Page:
Marine Biology

, 163:240 | Cite as

Can pathogens alter the population dynamics of sardine in the NW Mediterranean?

  • Elisabeth Van Beveren
  • Nicolas Keck
  • Jean-Marc Fromentin
  • Stéphanie Laurence
  • Hélène Boulet
  • Sophie Labrut
  • Marine Baud
  • Laurent Bigarré
  • Pablo Brosset
  • Claire SarauxEmail author
Original paper


Sardine populations worldwide can fluctuate drastically over short time periods, in terms of both biomass and biological characteristics. Fluctuations might be amplified by pathogens, but such hypotheses have never been considered in the absence of clear macroscopic symptoms. In the Gulf of Lions (NW Mediterranean), an enduring severe decrease in sardine (Sardina pilchardus) size, condition and age has been observed since 2008, resulting in a strong decline in landings. This situation might have been caused or aggravated by diseases, especially as other drivers such as fisheries are not expected to be important. Therefore, we developed and performed a general veterinary study, aimed at detecting a wide range of potential pathogens, including parasites, viruses and bacteria. We explored which infectious agents are most likely to produce a causal relationship with sardine health, important information for future infection experiments. Among about 1300 sardines sampled during June 2014–July 2015, microscopic parasites (often trematodes and coccidians) and bacteria Tenacibaculum and Vibrio spp. were found. However, no clear damage to tissue was observed and there was generally no link between the agents’ presence and host size or condition, so that no strong indications of pathogenicity were present. Nonetheless, 54 % of the sardines analysed in 2015 had elevated quantities of melano-macrophage centres (macrophage aggregates), indicating stress on the fish that might potentially be related to starvation and/or pollution.


Vibrio Fish Condition Sardina Pilchardus Sardine Population Lean Fish 
These keywords were added by machine and not by the authors. This process is experimental and the keywords may be updated as the learning algorithm improves.



We would like to acknowledge J.-F. Bernardet (Institut National de la Recherche Agronomique) for the characterisation of Tenacibaculum, J.-C. Raymond (Comité National des Pêches Maritimes et des Elevages Marins) for his useful comments on the results and the manuscript and D. Duplisea (Fisheries and Oceans Canada) for the thorough language editing. We also thank the captain and the crew of the RV “L’Europe” as well as all the scientists on board for their assistance during the PELMED surveys. PELMED surveys are cofinanced by Europe through the Data Collection Framework. Our gratitude is extended as well to the MEDITS team and the fishermen who provided us with sardine samples. We would also like to thank the two anonymous reviewers, whose suggestions greatly improved the manuscript. This work is a part of the programme EcoPelGol (Study of the Pelagic ecosystem in the Gulf of Lions), financed by France Filière Pêche (FFP).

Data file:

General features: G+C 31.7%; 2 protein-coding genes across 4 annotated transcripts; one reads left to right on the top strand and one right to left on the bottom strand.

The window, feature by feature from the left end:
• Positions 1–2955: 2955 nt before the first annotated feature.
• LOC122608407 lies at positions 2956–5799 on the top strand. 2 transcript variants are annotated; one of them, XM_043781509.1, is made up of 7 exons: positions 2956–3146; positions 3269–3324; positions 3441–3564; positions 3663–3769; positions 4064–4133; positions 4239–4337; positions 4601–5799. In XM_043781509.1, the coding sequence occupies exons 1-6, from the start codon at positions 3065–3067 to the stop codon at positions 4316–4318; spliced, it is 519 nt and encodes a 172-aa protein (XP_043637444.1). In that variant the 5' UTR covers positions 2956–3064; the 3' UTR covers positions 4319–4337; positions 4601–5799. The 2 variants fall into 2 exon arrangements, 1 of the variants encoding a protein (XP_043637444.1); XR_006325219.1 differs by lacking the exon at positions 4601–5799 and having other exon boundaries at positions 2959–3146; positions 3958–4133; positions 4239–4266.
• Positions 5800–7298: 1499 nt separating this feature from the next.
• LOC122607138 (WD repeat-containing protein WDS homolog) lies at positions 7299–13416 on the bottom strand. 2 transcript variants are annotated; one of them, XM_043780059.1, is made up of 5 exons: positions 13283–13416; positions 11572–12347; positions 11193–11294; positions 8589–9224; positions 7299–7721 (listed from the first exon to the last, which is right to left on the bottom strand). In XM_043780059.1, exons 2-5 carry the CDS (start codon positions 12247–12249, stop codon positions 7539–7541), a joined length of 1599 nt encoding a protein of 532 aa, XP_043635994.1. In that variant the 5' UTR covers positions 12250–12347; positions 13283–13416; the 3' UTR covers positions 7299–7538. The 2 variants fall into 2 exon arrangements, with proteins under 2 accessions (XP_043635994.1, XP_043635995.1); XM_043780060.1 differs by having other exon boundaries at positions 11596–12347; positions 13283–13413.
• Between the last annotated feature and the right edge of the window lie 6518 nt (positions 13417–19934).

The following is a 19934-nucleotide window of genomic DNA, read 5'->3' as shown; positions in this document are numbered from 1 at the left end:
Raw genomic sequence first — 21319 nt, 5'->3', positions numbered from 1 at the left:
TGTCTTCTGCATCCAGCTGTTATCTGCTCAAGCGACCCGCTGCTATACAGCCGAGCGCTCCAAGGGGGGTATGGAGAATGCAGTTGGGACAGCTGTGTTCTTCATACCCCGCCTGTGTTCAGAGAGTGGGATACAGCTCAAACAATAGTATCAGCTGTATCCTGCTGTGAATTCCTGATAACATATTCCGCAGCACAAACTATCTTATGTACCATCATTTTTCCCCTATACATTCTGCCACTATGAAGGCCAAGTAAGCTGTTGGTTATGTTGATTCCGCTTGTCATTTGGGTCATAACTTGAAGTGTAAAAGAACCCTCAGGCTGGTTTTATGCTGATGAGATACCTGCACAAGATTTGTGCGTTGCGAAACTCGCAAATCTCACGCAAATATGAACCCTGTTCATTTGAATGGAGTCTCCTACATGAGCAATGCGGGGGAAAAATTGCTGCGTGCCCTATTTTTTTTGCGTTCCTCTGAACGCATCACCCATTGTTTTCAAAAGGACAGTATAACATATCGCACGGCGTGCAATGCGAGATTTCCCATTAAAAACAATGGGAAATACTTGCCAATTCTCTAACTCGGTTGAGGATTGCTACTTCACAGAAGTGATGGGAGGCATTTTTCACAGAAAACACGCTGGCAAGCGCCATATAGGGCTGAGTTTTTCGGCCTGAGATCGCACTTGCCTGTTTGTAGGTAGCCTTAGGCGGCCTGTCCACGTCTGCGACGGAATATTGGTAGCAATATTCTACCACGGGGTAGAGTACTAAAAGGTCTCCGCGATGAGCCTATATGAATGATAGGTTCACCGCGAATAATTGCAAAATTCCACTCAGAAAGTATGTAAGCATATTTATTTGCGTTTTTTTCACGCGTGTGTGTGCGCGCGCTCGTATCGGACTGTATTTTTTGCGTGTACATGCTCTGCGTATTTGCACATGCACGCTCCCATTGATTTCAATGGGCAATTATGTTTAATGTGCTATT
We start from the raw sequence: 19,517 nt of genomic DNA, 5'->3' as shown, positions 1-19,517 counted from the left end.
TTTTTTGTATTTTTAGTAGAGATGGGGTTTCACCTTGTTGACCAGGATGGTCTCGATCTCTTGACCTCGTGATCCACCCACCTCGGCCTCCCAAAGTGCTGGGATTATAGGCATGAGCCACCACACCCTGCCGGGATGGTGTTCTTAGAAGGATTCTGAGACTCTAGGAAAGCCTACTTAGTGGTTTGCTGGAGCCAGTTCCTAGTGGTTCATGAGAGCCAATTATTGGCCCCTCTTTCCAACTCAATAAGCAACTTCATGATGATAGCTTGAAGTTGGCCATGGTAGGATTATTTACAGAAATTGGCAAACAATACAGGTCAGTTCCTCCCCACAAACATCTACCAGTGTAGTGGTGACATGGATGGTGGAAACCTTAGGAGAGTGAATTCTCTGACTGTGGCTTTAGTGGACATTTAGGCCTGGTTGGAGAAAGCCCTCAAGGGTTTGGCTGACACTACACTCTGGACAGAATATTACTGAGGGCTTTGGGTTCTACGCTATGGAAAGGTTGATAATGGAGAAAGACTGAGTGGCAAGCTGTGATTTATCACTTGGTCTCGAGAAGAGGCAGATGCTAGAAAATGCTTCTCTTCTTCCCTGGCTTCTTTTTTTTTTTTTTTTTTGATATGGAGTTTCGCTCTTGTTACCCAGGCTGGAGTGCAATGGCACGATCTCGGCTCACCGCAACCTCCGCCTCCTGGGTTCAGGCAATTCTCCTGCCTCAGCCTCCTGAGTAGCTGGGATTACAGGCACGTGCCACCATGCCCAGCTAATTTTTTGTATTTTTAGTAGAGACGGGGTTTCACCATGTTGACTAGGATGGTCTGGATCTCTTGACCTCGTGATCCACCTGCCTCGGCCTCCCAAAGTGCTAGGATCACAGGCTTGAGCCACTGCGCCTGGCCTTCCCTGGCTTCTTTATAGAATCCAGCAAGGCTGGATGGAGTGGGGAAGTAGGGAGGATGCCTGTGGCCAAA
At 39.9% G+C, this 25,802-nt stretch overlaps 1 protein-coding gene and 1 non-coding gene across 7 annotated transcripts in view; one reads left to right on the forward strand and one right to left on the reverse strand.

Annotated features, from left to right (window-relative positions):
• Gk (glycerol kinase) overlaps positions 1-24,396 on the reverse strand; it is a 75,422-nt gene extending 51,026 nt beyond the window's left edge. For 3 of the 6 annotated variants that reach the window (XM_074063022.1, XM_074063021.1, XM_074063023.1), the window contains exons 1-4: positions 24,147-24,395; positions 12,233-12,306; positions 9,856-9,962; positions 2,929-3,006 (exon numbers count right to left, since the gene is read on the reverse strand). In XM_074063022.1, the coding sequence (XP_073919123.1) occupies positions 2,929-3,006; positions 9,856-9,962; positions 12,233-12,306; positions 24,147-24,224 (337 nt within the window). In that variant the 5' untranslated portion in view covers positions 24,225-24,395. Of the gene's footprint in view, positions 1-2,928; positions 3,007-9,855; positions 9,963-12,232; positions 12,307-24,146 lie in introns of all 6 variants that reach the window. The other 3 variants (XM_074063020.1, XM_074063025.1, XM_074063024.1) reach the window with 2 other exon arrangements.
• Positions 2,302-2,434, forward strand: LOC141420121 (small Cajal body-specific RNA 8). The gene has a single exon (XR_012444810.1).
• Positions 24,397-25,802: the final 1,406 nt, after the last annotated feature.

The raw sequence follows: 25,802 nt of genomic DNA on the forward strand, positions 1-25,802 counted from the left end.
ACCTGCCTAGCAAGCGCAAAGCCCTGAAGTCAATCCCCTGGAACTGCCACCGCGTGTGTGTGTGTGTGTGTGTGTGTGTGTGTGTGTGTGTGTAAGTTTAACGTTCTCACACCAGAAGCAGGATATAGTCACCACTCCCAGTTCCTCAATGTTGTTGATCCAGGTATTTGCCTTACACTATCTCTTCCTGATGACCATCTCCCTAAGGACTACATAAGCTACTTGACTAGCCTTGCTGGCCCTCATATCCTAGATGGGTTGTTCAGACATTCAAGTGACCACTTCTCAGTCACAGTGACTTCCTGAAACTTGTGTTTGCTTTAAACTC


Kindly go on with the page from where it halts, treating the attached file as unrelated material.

Compliance with ethical standards

Conflict of interest

The authors declare no competing financial interests or conflict of interest.

Ethical approval

All applicable international, national, and/or institutional guidelines for the care and use of animals were followed.

Supplementary material

227_2016_3015_MOESM1_ESM.pdf (311 kb)
Supplementary material 1 (PDF 311 kb)


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Copyright information

© Springer-Verlag Berlin Heidelberg 2016

Authors and Affiliations

  • Elisabeth Van Beveren
    • 1
  • Nicolas Keck
    • 2
  • Jean-Marc Fromentin
    • 1
  • Stéphanie Laurence
    • 2
  • Hélène Boulet
    • 2
  • Sophie Labrut
    • 3
  • Marine Baud
    • 4
  • Laurent Bigarré
    • 4
  • Pablo Brosset
    • 1
    • 5
  • Claire Saraux
    • 1
    Email author
  1. 1.IFREMER (Institut Français de Recherche pour l’Exploitation de la MER)UMR MARBECSète CedexFrance
  2. 2.Conseil Départemental de l’HéraultLaboratoire Départemental VétérinaireMontpellier 2France
  3. 3.L’Université Nantes Angers Le Mans (LUNAM), Oniris, Nantes-Atlantic National College of Veterinary Medicine, Food Science and Engineering, Laboratoire d’Histopathologie AnimaleNantesFrance
  4. 4.ANSES, Laboratoire de Ploufragan-PlouzanéPlouzanéFrance
  5. 5.Université Montpellier, UMR MARBECSète CedexFrance

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